The Worship of Freedom: Negative and Positive Notions of Liberty in Philosophy of Religion and Political Philosophy.Christopher J. Insole - 2004 - Heythrop Journal 45 (2):209-226.
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  18.  21
    The Worship of Freedom: Negative and Positive Notions of Liberty in Philosophy of Religion and Political Philosophy.Christopher J. Insole - 2004 - Heythrop Journal 45 (2):209–226.
  19.  15
    Why Anti‐Realism Breaks Up Relationships.Christopher J. Insole - 2002 - Heythrop Journal 43 (1):20–33.
    Some theologians are inclined to regard realism with hostility or indifference. I do not present an argument for realism, but for why realism matters, and what is at stake.First of all, I separate the heart of realism from gratuitous doctrines which are too often associated with it. Religious realism is the claim that truth is independent of our beliefs about truth, and that we can in principle hope to have true beliefs about God. Realism is not intrinsically concerned with the (...)
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  20.  11
    “Beyond Glass Doors . . . The Sun No Longer Shining”: English Platonism and the Problem of Self‐Love in the Literary and Philosophical Work of Iris Murdoch1. [REVIEW]Christopher J. Insole - 2006 - Modern Theology 22 (1):111-143.
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  21.  3
    Kant, Divinity and Autonomy.Christopher J. Insole - 2019 - Studies in Christian Ethics 32 (4):470-484.
    I suggest that in Kant’s conception of autonomy, we have a faithful variant of a perennial philosophical conception of divinity, distinctively re-configured by Kant’s own preoccupations and system, but still recognisably oriented around some philosophical conceptions of the divine, which have their origins in deep classical wells, with dreams and memories of thought-thinking-itself, and joyously diffusing itself, generating plenitude and harmony. If this is correct, then we might find that the most interesting dialogue in the realm of ‘public theology’ is (...)
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  22.  4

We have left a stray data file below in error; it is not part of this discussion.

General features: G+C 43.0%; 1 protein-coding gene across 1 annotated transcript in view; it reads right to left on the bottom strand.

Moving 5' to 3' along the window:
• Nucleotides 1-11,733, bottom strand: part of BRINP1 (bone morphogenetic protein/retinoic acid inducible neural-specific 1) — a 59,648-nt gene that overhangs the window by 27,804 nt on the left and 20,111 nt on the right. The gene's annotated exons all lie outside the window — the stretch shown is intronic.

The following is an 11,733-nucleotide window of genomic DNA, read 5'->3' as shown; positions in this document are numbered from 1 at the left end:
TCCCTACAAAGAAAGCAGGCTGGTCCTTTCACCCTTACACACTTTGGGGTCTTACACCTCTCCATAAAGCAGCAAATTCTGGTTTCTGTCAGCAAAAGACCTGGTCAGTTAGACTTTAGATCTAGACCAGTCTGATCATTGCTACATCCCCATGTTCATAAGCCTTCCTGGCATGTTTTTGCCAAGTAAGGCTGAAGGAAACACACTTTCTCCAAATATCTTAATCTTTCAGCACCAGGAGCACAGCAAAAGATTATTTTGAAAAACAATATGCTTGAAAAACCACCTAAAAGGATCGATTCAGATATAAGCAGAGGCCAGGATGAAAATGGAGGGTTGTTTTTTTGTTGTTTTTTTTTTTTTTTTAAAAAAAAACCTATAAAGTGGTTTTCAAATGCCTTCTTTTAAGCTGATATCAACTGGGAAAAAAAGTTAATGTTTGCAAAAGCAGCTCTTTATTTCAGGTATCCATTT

Why Anti‐Realism Breaks Up Relationships.Christopher J. Insole - 2002 - Heythrop Journal 43 (1):20-33.
    Some theologians are inclined to regard realism with hostility or indifference. I do not present an argument for realism, but for why realism matters, and what is at stake.First of all, I separate the heart of realism from gratuitous doctrines which are too often associated with it. Religious realism is the claim that truth is independent of our beliefs about truth, and that we can in principle hope to have true beliefs about God. Realism is not intrinsically concerned with the (...)
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  23.  28
    Why John Hick Cannot, and Should Not, Stay Out of the Jam Pot.Christopher J. Insole - 2000 - Religious Studies 36 (1):25-33.
    John Hick uses a distinction between the formal and the substantial properties of the Real an sich, the noumenal God. Hick claims that substantial properties, such as 'being good' or 'being personal', cannot be ascribed to the Real an sich. On the other hand, according to Hick, formal properties -- such as 'being such that none of our concepts apply' -- can be predicated of the Real an sich. I argue, first of all, that many of the properties Hick ascribes (...)
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  24.  1
    Fergusson, Church, State and Civil Society.Christopher J. Insole - 2005 - Studies in Christian Ethics 18 (3):144.
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  25.  23
    Gordon Kaufman and the Kantian Mystery.Christopher J. Insole - 2000 - International Journal for Philosophy of Religion 47 (2):101-119.
  26.  1
    Free Belief: The Medieval Heritage in Kant’s Moral Faith.Christopher J. Insole - 2019 - Journal of the History of Philosophy 57 (3):501-528.
    kant famously rules out the possibility of any knowledge of God’s existence or non-existence.1 In denying the possibility of knowledge about God, Kant departs from his rationalist sources, and from his own earlier position. Leibniz, Wolff, Locke, Crusius, Meier, and Baumgarten all assert that we can have knowledge of the existence and properties of God.2 Although he finds that there is an absence of evidence sufficient for knowledge about God’s existence, or non-existence, this is not, for Kant, a disordered or (...)